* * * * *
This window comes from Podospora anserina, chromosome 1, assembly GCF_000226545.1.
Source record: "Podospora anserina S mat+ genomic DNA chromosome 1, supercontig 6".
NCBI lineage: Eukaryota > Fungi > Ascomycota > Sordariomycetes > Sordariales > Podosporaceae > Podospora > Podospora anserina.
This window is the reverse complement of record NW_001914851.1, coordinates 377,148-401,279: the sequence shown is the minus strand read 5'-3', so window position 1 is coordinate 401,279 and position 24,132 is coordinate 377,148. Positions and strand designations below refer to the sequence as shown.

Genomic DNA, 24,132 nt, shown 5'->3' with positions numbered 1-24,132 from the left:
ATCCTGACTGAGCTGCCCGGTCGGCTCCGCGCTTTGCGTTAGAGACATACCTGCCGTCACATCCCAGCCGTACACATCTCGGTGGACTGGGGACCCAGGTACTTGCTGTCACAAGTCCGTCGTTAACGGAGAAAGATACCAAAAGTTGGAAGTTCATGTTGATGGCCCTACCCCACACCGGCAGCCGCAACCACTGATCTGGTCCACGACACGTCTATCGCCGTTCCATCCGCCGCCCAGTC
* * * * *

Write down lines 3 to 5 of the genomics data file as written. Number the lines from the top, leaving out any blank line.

NCBI lineage: Eukaryota > Fungi > Ascomycota > Sordariomycetes > Sordariales > Podosporaceae > Podospora > Podospora anserina.
This window is the reverse complement of record NW_001914851.1, coordinates 377,148-401,279: the sequence shown is the minus strand read 5'-3', so window position 1 is coordinate 401,279 and position 24,132 is coordinate 377,148. Positions and strand designations below refer to the sequence as shown.

Genomic DNA, 24,132 nt, shown 5'->3' with positions numbered 1-24,132 from the left: